Lone Star tick to blame for sudden red meat allergy?
June 12, 2012 (WLS) -- There are many reasons to avoid a tick bite, and now there may be extra concern for those who love a juicy steak.
University of Virginia researchers say a tick bite may lead to a sudden red meat allergy.
It's a mystery that's spreading through central Virginia and beyond.
Researchers have known about the strange allergy that was first diagnosed in 2006. But they are still trying to figure out this allergic reaction that is very different than most.
Symptoms don't start appearing until hours after a meal.
Dr. Thomas Platts-Mills is not only researching it, he says he is also a victim, having his first reaction to meat five years ago after several tick bites.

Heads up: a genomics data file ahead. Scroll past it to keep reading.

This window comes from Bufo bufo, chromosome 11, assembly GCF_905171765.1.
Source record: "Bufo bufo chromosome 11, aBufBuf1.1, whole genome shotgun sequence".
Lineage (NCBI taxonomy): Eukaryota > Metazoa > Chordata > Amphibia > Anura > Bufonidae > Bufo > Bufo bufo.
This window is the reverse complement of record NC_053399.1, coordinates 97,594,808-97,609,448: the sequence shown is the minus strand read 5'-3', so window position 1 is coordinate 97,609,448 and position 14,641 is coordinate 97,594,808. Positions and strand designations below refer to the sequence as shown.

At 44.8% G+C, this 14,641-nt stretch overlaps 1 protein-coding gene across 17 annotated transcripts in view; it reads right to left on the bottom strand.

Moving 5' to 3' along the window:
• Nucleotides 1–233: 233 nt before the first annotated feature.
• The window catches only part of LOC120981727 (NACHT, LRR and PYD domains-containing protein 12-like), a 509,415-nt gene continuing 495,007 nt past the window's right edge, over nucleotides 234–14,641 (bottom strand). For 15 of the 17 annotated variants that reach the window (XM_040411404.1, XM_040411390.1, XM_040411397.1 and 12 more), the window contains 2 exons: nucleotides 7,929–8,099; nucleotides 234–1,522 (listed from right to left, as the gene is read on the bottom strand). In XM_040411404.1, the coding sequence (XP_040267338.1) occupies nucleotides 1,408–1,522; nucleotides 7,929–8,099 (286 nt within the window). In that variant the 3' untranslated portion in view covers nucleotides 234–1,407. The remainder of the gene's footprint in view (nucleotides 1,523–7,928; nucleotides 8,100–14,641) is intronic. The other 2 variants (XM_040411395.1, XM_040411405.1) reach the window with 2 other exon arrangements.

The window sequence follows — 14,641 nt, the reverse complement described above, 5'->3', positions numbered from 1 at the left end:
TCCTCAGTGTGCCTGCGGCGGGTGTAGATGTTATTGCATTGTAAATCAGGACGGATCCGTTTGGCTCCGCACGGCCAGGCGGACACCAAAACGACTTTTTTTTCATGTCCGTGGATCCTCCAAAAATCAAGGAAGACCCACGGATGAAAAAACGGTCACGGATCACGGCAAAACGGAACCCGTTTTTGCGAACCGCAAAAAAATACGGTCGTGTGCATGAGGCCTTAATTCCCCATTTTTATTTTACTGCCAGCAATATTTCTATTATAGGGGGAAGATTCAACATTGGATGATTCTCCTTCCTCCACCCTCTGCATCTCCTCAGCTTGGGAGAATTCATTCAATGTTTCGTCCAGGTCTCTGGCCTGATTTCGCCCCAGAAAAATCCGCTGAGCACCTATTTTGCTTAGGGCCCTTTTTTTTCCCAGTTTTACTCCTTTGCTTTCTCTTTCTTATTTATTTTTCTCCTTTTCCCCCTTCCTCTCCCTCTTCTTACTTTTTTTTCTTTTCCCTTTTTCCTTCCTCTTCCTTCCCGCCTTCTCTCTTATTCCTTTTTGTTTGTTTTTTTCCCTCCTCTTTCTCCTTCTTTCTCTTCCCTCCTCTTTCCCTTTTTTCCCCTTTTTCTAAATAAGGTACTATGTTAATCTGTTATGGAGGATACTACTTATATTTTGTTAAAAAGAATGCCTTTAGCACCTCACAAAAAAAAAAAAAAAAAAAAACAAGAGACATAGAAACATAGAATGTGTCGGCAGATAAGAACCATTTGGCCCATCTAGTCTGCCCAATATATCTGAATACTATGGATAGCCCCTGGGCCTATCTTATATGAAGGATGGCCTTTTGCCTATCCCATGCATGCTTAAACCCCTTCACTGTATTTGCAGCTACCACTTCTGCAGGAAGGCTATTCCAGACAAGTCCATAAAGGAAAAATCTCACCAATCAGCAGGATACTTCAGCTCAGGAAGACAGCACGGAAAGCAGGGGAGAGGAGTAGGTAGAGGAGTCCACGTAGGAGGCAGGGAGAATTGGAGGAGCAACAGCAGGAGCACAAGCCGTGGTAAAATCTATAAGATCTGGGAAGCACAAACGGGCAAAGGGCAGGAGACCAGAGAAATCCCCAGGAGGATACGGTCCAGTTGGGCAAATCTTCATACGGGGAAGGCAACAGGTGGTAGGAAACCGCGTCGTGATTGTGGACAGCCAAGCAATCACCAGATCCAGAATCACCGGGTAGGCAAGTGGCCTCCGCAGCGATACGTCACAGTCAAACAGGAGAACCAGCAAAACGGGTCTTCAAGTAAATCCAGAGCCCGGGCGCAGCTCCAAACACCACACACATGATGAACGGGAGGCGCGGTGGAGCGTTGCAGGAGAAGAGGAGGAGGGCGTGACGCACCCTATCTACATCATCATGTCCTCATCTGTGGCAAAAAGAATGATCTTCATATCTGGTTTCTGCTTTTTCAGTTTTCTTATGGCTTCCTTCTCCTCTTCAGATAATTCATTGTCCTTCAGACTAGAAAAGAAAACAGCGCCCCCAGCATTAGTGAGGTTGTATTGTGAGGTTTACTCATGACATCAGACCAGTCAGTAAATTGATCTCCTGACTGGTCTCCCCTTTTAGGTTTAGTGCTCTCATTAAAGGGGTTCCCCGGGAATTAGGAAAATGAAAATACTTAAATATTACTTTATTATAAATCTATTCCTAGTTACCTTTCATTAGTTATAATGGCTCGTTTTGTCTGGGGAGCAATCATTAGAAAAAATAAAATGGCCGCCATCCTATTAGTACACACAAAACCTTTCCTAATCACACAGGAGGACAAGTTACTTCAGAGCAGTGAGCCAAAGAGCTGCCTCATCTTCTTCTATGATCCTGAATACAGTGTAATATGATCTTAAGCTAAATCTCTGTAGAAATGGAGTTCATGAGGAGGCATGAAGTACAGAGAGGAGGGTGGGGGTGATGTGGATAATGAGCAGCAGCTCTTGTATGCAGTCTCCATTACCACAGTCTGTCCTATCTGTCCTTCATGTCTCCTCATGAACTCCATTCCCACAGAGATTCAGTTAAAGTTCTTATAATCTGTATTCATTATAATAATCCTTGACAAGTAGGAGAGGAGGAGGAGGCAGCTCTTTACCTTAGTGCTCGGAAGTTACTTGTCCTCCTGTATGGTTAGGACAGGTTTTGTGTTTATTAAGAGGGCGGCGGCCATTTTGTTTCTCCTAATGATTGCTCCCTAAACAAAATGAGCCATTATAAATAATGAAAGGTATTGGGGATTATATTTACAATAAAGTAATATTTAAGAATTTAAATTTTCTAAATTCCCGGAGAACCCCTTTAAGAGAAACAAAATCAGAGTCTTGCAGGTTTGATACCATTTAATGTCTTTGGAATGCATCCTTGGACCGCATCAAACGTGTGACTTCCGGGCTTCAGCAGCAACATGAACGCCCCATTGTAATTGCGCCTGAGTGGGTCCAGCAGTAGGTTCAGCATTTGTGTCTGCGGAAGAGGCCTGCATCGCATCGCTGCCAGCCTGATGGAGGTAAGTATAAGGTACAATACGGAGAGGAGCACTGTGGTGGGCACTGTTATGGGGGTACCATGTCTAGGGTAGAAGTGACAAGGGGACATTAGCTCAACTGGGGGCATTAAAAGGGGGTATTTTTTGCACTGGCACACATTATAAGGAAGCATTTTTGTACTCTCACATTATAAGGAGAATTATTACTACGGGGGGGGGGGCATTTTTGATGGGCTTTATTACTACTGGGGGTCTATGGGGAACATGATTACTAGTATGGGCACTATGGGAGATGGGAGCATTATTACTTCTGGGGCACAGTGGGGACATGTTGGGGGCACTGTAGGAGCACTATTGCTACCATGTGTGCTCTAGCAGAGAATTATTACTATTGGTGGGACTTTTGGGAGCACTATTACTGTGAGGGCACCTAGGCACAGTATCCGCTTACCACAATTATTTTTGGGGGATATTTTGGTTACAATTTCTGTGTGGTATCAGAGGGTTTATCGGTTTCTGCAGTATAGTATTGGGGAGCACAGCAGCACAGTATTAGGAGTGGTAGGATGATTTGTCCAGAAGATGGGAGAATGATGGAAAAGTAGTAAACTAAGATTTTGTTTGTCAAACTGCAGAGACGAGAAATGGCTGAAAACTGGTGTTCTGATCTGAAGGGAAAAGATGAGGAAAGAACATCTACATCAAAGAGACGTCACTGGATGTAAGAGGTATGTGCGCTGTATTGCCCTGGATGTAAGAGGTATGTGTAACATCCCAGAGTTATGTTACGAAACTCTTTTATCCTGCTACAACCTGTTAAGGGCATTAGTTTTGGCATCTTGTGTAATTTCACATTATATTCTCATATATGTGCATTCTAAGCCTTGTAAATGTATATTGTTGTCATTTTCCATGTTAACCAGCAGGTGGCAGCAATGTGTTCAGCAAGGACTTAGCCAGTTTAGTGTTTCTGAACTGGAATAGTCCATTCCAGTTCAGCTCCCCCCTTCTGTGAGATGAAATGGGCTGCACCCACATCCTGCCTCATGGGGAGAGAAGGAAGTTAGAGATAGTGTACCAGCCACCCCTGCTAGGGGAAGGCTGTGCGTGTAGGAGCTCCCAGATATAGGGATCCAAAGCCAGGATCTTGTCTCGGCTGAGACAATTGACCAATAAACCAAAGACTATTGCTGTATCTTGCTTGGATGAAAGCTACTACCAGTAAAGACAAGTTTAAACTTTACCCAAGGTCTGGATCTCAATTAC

"It's a completely new form of food allergy in which you eat beef or pork or lamb, and three or four hours later, you develop hives," said Dr. Platts-Mills. "I would say we are 98 percent sure that the Lone Star tick can do this."
The allergic reactions are mainly showing up in adults, and researchers are still studying how long they last.
- 'Electric Daisy Carnival' keeping area residents up all night
- Chicago honors military in Memorial Day Parade
- 17-year-old boy killed in Austin shooting
- ABC7 Weather Forecast
- Friends, family of murder victim pray to end the violence
- Pets from Oklahoma shelter headed to Chicago for adoption
- Memorial Day Road Race benefits military families
- Step back in time at 'Wild West Town' in McHenry County
- Man charged for arson, burglary of $1.5 million boat
- FEMA teams look for flood damage on South Side
- Jackson, Rainbow PUSH Coalition criticize school closings
- Notre Dame QB Golson no longer enrolled at school
- Missouri freight train crash injures at least 7, collapses...
- abcnews: Drivers Can't Face Fears, Get Lift Across...
Most Viewed StoriesMost Viewed VideoMost Viewed Photos